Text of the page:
Bermuda woman to get life-transforming’ chance
A woman from Bermuda will for the first time have the chance to participate in a “life-transforming” leadership opportunity, according to the president of the international programme.
Launched in 1994, the International Women’s Forum’s Fellows Programme aims to train, mentor and connect women leaders. Since its creation, 48 countries have sent candidates to the programme, Francoise Lyon, president of the IWF’s Leadership Foundation, said.
A Bermuda arm of the IWF has been in existence for roughly five years. This year marks the first time a woman from the island will have the chance to participate in the Fellows Programme.
“Now I think that we have the awareness, and we have the desire, hopefully this will be the stepping stone for many other ones,” Ms Lyon said of the possibility of future participants from Bermuda.
“We want a candidate from Bermuda to represent Bermuda.”
The programme is comprised of three sections, including participation in the IWF World Leadership Conference in Houston, Texas, and two weeks of “customised training” at Harvard Business School and INSEAD in Paris, France.
The price for the programme is pegged at $27,500.
A field of between 40 and 55 potential candidates each year is whittled down to a maximum of 35 participants by a board comprised of 27 women from 14 countries. “We’re not looking for a 22-year-old who’s starting her career,” Ms Lyon said. “And we’re not looking for somebody who’s 65 who’s now CEO of a company and at the end of her career.
“We’re looking for probably 38 to 54, somebody who has achieved a certain level of success, but has hit a glass ceiling, has hit a wall, or is on the verge of being promoted, or is isolated in the role that they’re playing.”
Potential candidates are evaluated on a “combination of many things”, Ms Lyon said, though there are three key components: merit, potential benefit to the candidate of being part of a global network, and mentorship — one who will “pay it forward” later down the line.
“We are not a business organisation — we are a leadership organisation. We want women who are growing in their leadership role.”
Previous programme participants — of which there are now 550 — come from drastically different backgrounds.
“We have doctors, politicians, professors,” Ms Lyon said. “We have business people, obviously. We have Nasa engineers, we have aeronautic engineers.
“We don’t want 35 corporate women — that’s not the point.”
The programme, she said, acts as a “leg up” for women to get to the next level.
According to Ms Lyon, a former participant, a professor from Cameroon went on to run for the presidency of the country. “She felt that the reason she had the guts to do that, is because among her class there were two other women — professors from other African countries — and she now felt less isolated,” she said.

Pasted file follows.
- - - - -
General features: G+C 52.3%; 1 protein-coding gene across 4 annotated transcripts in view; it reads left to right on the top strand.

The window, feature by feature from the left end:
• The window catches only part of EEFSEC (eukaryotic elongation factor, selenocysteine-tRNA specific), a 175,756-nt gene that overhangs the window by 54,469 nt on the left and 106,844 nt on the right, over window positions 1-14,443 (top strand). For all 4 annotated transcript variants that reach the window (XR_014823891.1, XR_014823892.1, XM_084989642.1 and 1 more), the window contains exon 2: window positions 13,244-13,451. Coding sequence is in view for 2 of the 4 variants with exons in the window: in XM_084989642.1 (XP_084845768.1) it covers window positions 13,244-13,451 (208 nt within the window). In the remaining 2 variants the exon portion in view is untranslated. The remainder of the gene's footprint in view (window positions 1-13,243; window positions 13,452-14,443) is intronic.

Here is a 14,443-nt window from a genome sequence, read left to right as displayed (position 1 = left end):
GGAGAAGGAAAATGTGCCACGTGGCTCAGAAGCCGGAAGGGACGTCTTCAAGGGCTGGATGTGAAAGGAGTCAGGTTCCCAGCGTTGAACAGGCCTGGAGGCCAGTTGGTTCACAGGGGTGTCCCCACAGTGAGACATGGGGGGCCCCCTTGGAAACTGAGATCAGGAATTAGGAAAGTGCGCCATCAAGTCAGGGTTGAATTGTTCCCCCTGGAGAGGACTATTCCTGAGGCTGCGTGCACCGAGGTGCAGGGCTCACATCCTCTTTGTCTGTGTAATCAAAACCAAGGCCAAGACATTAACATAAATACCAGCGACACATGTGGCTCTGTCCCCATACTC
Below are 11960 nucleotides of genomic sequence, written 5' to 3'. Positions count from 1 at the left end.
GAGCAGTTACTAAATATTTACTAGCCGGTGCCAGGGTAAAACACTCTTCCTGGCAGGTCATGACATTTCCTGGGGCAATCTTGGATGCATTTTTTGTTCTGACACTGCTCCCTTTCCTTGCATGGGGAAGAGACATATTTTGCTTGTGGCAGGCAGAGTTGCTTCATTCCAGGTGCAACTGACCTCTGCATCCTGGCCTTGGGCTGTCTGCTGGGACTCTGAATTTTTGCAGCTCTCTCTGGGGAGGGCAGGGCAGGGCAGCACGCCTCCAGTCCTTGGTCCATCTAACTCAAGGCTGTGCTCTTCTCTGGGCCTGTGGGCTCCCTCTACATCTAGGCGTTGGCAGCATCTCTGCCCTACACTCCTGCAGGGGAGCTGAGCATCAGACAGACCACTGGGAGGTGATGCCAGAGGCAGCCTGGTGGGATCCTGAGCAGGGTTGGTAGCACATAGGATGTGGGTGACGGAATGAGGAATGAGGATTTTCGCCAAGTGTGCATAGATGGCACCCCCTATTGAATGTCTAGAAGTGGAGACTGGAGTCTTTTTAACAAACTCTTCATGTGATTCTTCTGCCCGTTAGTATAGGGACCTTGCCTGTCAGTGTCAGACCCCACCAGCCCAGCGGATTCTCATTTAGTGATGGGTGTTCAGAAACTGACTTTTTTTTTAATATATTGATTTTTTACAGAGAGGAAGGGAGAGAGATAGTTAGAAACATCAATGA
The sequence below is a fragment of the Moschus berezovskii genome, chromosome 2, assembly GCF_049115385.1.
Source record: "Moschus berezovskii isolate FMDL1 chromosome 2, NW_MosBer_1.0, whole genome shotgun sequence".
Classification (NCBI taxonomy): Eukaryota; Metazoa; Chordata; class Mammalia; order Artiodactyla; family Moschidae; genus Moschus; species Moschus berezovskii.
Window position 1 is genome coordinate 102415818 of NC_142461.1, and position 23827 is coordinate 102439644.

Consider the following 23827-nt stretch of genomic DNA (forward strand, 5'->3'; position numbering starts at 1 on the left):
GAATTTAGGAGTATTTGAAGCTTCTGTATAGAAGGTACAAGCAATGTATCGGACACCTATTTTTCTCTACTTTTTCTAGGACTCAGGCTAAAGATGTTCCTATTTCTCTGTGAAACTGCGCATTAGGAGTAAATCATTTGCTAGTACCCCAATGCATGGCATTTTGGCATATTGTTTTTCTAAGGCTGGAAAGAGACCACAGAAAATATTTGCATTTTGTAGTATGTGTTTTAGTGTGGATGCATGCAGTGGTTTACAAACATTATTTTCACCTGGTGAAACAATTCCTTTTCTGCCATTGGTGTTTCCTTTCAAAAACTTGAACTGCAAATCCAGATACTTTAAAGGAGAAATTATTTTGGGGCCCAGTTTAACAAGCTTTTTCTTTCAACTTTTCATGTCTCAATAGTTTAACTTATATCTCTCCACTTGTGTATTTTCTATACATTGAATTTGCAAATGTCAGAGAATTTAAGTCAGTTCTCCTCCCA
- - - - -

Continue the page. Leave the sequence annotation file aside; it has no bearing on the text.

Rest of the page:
After reviewing candidates for a number of years, you come to see the “perfect storm” of qualifications in a potential candidate, Ms Lyon said.
There are factors that can quickly exclude a candidate, however. One of the biggest inhibitors, Ms Lyon said, is someone who is not willing to “lay it all on the line”. “We want women who are going to come in here and like literally open the book on the good, the bad, and the ugly of who they are, how they got there, and what’s going on in their lives,” she said.
“You’re either all in, or you’re all out.”
In addition to fostering professional growth, the programme is also about creating a safe space for participants.
“A lot of these women have been isolated in male-dominated industries where they don’t share mistakes, because it’s perceived as weakness,” Ms Lyon said.
“They don’t even know how to talk about a mistake. Well this is the place to allow them to do that, and not be judged, and not lose any credibility in the eyes of anybody.”
To the women in Bermuda considering completing an application, Ms Lyon offered the following advice.
“If there’s a little spark of interest, and there’s a little something in the back of their mind that thinks ‘oh maybe this is right for me,’ that they act,” she said.
The deadline to apply for the IWF’s Fellows Program is June 1. For more information or to complete an application visit iwfbermuda.com.
Tucker sues over education commissioner snub
New bus schedule scrapped
Herbal tea makers reap nature’s bounty
Argo jet use questioned by shareholder
Man remanded on sex assault charge
School ‘flop’ mapped path to success
Overseas Territories minister on island
Zacca heard on tape lecturing clerk
Premier defends Cabinet swap
Wolffe takes disabled campaign to next level
Bermuda ‘at inflection point’
Sri Lankan fears for his family’s safety
Detective: I made no promises to witness
Criminals ‘cuckooing’ in homes of vulnerable
Take Our Poll